The Treasury Department and Internal Revenue Service released late Thursday further measures to rein in corporate tax inversions that allow companies to move their tax residence overseas to avoid paying U.S. taxes.
Treasury Secretary Jack Lew said the notice released Thursday adds to the “targeted action” Treasury took last year, which made it more difficult for companies to “undertake an inversion and reduce the economic benefits of doing so.” Lew said last year’s action “made a real difference by reducing some of the economic benefits of inversions, resulting in a decline in the pace of these transactions.”
However, he said, while Treasury intends to take additional action in the coming months, only legislation “can decisively stop” inversions.
The Thursday notice makes it more difficult for U.S. companies to invert by:
–Limiting the ability of U.S. companies to combine with foreign entities using a new foreign parent located in a “third country”;
–Limiting the ability of U.S. companies to inflate the new foreign parent corporation’s size and therefore avoid the 80% ownership rule, and
–Requiring the new foreign parent to be a tax resident of the country where the foreign parent is created or organized to satisfy the business activities exception.
The notice also reduces the tax benefits of inversions by limiting the ability of an inverted company to transfer its foreign operations to the new foreign parent after an inversion transaction without paying current U.S. tax.
“These actions further reduce the benefits of an inversion and make these transactions even more difficult to achieve,” Lew said. “This is an important step, but it is not the end of our work.”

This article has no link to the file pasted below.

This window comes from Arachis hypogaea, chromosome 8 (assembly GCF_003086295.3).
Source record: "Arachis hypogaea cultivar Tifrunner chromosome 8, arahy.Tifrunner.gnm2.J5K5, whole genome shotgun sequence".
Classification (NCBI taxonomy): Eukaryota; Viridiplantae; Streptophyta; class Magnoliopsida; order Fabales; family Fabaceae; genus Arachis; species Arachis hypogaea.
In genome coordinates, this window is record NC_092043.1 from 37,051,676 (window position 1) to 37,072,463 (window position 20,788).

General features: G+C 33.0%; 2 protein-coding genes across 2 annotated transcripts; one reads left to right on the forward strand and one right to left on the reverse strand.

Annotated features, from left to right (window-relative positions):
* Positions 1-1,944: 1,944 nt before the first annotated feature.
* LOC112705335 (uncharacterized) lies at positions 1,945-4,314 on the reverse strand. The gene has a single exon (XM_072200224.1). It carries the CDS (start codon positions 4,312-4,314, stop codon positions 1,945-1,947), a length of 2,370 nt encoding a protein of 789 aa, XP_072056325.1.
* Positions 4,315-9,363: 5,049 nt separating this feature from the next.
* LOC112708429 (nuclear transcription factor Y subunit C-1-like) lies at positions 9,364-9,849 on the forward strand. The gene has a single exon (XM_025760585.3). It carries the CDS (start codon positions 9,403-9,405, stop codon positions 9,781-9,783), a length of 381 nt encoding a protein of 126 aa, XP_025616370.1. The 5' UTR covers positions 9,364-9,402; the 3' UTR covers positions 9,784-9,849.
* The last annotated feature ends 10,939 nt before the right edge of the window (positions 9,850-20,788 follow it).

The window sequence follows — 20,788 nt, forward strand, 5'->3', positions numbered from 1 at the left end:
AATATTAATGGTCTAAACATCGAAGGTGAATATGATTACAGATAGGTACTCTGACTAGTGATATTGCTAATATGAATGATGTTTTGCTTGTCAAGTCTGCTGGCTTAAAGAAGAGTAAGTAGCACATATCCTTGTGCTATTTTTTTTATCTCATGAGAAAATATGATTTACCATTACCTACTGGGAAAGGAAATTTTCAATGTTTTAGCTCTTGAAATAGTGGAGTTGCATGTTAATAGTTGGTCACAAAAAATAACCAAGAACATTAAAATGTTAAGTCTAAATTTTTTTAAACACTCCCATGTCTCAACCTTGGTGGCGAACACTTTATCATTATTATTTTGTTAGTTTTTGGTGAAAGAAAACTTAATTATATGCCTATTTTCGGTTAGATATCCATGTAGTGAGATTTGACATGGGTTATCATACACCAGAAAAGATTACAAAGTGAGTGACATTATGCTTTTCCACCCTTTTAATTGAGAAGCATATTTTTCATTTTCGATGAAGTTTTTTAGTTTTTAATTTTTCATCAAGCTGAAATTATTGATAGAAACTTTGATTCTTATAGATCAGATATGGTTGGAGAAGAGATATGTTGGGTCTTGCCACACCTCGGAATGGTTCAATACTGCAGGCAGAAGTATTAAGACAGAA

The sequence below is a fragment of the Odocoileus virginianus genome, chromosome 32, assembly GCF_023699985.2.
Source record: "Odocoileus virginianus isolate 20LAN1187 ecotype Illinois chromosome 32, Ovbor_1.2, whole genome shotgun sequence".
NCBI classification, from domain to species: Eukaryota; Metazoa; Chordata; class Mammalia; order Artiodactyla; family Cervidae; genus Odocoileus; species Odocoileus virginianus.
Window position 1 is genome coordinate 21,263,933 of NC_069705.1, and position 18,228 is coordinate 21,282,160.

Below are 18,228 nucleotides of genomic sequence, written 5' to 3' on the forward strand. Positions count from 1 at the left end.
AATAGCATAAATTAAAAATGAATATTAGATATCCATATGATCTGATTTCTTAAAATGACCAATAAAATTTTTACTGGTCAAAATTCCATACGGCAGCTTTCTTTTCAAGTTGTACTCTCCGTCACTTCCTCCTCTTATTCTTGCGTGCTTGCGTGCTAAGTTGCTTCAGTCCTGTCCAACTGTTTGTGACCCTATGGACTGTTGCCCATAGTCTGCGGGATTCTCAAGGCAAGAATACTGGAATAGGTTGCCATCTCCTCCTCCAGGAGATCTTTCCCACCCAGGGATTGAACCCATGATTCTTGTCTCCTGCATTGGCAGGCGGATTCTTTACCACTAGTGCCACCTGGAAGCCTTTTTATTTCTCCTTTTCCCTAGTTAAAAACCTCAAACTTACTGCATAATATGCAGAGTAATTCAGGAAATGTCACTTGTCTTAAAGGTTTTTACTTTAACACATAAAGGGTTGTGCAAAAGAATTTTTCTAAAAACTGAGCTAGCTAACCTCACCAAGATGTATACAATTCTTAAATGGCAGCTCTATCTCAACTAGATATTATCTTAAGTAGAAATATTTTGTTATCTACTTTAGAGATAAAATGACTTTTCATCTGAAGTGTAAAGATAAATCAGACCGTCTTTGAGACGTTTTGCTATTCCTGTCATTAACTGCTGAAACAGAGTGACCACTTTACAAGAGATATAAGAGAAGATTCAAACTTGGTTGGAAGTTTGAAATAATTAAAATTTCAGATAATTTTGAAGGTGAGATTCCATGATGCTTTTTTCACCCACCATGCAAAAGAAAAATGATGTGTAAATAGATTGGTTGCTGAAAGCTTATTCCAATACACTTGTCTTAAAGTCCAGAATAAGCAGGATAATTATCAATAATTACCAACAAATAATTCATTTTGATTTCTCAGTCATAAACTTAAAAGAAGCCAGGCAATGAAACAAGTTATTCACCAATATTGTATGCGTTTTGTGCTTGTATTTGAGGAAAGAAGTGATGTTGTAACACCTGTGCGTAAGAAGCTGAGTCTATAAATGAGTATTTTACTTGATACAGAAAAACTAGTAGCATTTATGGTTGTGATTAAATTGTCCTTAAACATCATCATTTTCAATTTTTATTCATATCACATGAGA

Treasury and IRS are exploring additional measures, Lew said, “including potential guidance on earnings stripping — and we intend to take further action in the coming months.”
Earnings stripping is a method of avoiding taxes by paying excessive amounts of interest to another party.
Lew stated that while the administration has been working with Congress for several years to find ways to limit inversions, “it is Treasury’s responsibility to protect the U.S. tax base,” and “we have repeatedly stated that we will use all of our existing administrative authority to address inversions.” Senate Finance Committee Ranking Member Ron Wyden, D-Ore., said after the notice was released that while he “welcomed” efforts by Treasury to curb overseas tax inversions, “ultimately it’s up to Congress to deliver tax policy that better equips companies to compete and succeed by staying in the U.S. And the only way to get that done, and end the inversion virus that is plaguing our country, is through true bipartisan tax reform.”
Wyden noted that inversions “are a red flag on the urgent need for tax reform.”
Senate Finance Chairman Orrin Hatch, R-Utah, stated that Treasury’s notice “only further demonstrates the critical need to update our outdated tax laws and create an economic landscape that not only retains the best and brightest businesses in the world, but also encourages investment here at home.”
The administration’s approach to reining in inversions, “must be carefully scrutinized,” Hatch continued, “and, in my view, any permanent solution to combatting inversions should be legislated by Congress.”
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